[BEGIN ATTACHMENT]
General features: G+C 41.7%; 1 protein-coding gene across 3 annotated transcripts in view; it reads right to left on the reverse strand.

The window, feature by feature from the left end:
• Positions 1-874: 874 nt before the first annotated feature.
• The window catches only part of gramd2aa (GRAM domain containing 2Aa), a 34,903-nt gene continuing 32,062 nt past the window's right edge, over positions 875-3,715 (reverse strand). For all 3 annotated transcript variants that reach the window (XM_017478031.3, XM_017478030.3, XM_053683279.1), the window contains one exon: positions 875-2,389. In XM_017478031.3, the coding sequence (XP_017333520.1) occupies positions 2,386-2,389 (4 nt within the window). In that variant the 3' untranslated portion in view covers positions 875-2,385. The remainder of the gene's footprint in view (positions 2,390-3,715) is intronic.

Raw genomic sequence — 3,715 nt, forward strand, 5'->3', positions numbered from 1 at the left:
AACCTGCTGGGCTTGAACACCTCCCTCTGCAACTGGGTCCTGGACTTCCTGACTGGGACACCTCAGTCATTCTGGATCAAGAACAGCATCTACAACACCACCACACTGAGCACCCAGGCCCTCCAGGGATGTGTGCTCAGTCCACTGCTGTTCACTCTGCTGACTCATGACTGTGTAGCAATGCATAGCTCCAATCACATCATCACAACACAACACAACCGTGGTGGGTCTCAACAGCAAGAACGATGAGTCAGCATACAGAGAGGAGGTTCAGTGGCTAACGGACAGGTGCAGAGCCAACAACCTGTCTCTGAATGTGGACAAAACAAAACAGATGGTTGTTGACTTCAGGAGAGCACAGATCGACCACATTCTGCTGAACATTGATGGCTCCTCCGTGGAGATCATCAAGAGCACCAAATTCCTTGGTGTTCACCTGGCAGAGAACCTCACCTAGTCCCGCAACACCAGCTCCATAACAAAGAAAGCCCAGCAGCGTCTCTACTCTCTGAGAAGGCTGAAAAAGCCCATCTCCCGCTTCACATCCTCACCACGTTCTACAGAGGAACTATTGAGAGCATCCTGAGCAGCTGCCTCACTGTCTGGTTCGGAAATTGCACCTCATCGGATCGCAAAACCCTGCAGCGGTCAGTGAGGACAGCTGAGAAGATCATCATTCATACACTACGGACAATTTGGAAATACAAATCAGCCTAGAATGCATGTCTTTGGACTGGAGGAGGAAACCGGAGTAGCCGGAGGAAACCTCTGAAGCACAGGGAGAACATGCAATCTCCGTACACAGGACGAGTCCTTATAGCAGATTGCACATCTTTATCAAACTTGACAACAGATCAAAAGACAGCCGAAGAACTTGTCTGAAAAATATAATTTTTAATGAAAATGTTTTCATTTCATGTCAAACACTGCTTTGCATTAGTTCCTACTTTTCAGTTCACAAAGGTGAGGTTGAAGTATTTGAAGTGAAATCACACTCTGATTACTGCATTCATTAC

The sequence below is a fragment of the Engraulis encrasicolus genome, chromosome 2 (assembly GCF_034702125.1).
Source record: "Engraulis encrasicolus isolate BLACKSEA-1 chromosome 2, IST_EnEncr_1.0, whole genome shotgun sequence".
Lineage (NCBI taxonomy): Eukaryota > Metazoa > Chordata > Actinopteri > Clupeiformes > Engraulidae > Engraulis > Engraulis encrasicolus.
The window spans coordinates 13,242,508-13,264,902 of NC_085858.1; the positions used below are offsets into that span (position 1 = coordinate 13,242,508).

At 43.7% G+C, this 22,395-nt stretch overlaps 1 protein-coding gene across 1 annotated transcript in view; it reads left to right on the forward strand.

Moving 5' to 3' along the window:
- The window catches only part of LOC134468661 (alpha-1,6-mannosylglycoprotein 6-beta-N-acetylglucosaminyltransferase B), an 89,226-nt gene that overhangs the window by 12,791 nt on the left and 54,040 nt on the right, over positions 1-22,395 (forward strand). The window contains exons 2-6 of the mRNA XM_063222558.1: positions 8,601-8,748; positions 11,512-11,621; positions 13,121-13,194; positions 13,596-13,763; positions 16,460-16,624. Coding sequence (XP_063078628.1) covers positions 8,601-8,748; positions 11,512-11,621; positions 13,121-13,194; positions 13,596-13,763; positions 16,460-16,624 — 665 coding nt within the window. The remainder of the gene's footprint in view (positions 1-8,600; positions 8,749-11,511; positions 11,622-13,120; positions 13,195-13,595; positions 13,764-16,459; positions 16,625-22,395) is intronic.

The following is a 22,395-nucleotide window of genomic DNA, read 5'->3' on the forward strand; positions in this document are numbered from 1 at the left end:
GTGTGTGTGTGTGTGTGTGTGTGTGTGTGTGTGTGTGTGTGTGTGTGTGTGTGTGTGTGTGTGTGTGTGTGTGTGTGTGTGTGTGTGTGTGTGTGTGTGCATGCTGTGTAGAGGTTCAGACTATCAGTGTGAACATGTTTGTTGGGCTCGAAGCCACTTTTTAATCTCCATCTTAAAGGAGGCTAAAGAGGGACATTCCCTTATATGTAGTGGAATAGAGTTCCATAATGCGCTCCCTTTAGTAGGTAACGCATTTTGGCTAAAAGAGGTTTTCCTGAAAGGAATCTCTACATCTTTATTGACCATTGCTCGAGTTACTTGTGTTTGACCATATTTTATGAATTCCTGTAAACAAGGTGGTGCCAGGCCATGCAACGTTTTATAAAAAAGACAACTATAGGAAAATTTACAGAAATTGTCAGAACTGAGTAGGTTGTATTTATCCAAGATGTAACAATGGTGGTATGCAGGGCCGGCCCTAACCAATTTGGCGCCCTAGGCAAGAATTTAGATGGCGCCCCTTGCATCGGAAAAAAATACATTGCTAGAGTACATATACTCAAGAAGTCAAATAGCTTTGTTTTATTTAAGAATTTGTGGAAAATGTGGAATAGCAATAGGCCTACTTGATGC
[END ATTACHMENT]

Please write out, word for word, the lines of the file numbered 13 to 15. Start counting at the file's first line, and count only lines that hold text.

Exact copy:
- The window catches only part of LOC134468661 (alpha-1,6-mannosylglycoprotein 6-beta-N-acetylglucosaminyltransferase B), an 89,226-nt gene that overhangs the window by 12,791 nt on the left and 54,040 nt on the right, over positions 1-22,395 (forward strand). The window contains exons 2-6 of the mRNA XM_063222558.1: positions 8,601-8,748; positions 11,512-11,621; positions 13,121-13,194; positions 13,596-13,763; positions 16,460-16,624. Coding sequence (XP_063078628.1) covers positions 8,601-8,748; positions 11,512-11,621; positions 13,121-13,194; positions 13,596-13,763; positions 16,460-16,624 — 665 coding nt within the window. The remainder of the gene's footprint in view (positions 1-8,600; positions 8,749-11,511; positions 11,622-13,120; positions 13,195-13,595; positions 13,764-16,459; positions 16,625-22,395) is intronic.

The following is a 22,395-nucleotide window of genomic DNA, read 5'->3' on the forward strand; positions in this document are numbered from 1 at the left end:
GTGTGTGTGTGTGTGTGTGTGTGTGTGTGTGTGTGTGTGTGTGTGTGTGTGTGTGTGTGTGTGTGTGTGTGTGTGTGTGTGTGTGTGTGTGTGTGTGTGCATGCTGTGTAGAGGTTCAGACTATCAGTGTGAACATGTTTGTTGGGCTCGAAGCCACTTTTTAATCTCCATCTTAAAGGAGGCTAAAGAGGGACATTCCCTTATATGTAGTGGAATAGAGTTCCATAATGCGCTCCCTTTAGTAGGTAACGCATTTTGGCTAAAAGAGGTTTTCCTGAAAGGAATCTCTACATCTTTATTGACCATTGCTCGAGTTACTTGTGTTTGACCATATTTTATGAATTCCTGTAAACAAGGTGGTGCCAGGCCATGCAACGTTTTATAAAAAAGACAACTATAGGAAAATTTACAGAAATTGTCAGAACTGAGTAGGTTGTATTTATCCAAGATGTAACAATGGTGGTATGCAGGGCCGGCCCTAACCAATTTGGCGCCCTAGGCAAGAATTTAGATGGCGCCCCTTGCATCGGAAAAAAATACATTGCTAGAGTACATATACTCAAGAAGTCAAATAGCTTTGTTTTATTTAAGAATTTGTGGAAAATGTGGAATAGCAATAGGCCTACTTGATGC